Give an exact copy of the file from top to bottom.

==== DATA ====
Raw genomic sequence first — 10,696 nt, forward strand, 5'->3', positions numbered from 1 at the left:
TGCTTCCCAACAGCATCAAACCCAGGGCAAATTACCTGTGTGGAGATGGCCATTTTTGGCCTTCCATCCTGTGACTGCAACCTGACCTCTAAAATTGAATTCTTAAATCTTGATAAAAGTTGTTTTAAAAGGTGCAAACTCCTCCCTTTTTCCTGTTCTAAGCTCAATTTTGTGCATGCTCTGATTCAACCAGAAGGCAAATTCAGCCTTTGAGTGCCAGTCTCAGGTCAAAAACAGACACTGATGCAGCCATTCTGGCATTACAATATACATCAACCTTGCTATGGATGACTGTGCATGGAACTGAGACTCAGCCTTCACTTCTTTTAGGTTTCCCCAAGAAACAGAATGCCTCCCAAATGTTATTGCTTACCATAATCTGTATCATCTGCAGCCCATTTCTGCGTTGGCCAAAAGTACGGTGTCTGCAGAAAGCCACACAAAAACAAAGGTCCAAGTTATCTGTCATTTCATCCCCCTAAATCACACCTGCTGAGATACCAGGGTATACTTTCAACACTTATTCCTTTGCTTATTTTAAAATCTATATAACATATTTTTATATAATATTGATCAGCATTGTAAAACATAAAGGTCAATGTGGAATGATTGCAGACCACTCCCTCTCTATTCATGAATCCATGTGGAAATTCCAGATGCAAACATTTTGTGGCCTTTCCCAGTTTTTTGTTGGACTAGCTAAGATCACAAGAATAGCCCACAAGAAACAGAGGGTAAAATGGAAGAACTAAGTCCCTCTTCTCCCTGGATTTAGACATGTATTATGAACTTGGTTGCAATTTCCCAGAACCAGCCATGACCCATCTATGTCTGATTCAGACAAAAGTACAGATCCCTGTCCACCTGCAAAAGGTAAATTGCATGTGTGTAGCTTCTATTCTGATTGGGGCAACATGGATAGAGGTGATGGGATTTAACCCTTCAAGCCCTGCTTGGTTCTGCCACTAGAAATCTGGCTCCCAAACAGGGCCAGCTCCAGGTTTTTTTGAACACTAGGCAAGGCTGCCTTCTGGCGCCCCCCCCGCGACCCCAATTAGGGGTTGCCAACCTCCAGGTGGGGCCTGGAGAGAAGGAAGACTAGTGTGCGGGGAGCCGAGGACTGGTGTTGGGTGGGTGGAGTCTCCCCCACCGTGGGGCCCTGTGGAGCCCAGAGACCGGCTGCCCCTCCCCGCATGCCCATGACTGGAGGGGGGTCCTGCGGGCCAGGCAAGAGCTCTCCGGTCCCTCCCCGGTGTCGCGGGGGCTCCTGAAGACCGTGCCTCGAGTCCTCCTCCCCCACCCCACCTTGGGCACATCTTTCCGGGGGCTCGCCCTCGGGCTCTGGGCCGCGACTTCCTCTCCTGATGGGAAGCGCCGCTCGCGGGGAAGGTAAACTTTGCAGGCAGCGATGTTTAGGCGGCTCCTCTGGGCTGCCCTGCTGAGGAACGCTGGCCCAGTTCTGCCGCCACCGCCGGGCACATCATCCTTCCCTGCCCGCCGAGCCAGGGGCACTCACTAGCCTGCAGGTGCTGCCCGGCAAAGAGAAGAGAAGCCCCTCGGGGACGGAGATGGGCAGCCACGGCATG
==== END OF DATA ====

Raw genomic sequence first — 10,696 nt, forward strand, 5'->3', positions numbered from 1 at the left:
TGCTTCCCAACAGCATCAAACCCAGGGCAAATTACCTGTGTGGAGATGGCCATTTTTGGCCTTCCATCCTGTGACTGCAACCTGACCTCTAAAATTGAATTCTTAAATCTTGATAAAAGTTGTTTTAAAAGGTGCAAACTCCTCCCTTTTTCCTGTTCTAAGCTCAATTTTGTGCATGCTCTGATTCAACCAGAAGGCAAATTCAGCCTTTGAGTGCCAGTCTCAGGTCAAAAACAGACACTGATGCAGCCATTCTGGCATTACAATATACATCAACCTTGCTATGGATGACTGTGCATGGAACTGAGACTCAGCCTTCACTTCTTTTAGGTTTCCCCAAGAAACAGAATGCCTCCCAAATGTTATTGCTTACCATAATCTGTATCATCTGCAGCCCATTTCTGCGTTGGCCAAAAGTACGGTGTCTGCAGAAAGCCACACAAAAACAAAGGTCCAAGTTATCTGTCATTTCATCCCCCTAAATCACACCTGCTGAGATACCAGGGTATACTTTCAACACTTATTCCTTTGCTTATTTTAAAATCTATATAACATATTTTTATATAATATTGATCAGCATTGTAAAACATAAAGGTCAATGTGGAATGATTGCAGACCACTCCCTCTCTATTCATGAATCCATGTGGAAATTCCAGATGCAAACATTTTGTGGCCTTTCCCAGTTTTTTGTTGGACTAGCTAAGATCACAAGAATAGCCCACAAGAAACAGAGGGTAAAATGGAAGAACTAAGTCCCTCTTCTCCCTGGATTTAGACATGTATTATGAACTTGGTTGCAATTTCCCAGAACCAGCCATGACCCATCTATGTCTGATTCAGACAAAAGTACAGATCCCTGTCCACCTGCAAAAGGTAAATTGCATGTGTGTAGCTTCTATTCTGATTGGGGCAACATGGATAGAGGTGATGGGATTTAACCCTTCAAGCCCTGCTTGGTTCTGCCACTAGAAATCTGGCTCCCAAACAGGGCCAGCTCCAGGTTTTTTTGAACACTAGGCAAGGCTGCCTTCTGGCGCCCCCCCCGCGACCCCAATTAGGGGTTGCCAACCTCCAGGTGGGGCCTGGAGAGAAGGAAGACTAGTGTGCGGGGAGCCGAGGACTGGTGTTGGGTGGGTGGAGTCTCCCCCACCGTGGGGCCCTGTGGAGCCCAGAGACCGGCTGCCCCTCCCCGCATGCCCATGACTGGAGGGGGGTCCTGCGGGCCAGGCAAGAGCTCTCCGGTCCCTCCCCGGTGTCGCGGGGGCTCCTGAAGACCGTGCCTCGAGTCCTCCTCCCCCACCCCACCTTGGGCACATCTTTCCGGGGGCTCGCCCTCGGGCTCTGGGCCGCGACTTCCTCTCCTGATGGGAAGCGCCGCTCGCGGGGAAGGTAAACTTTGCAGGCAGCGATGTTTAGGCGGCTCCTCTGGGCTGCCCTGCTGAGGAACGCTGGCCCAGTTCTGCCGCCACCGCCGGGCACATCATCCTTCCCTGCCCGCCGAGCCAGGGGCACTCACTAGCCTGCAGGTGCTGCCCGGCAAAGAGAAGAGAAGCCCCTCGGGGACGGAGATGGGCAGCCACGGCATG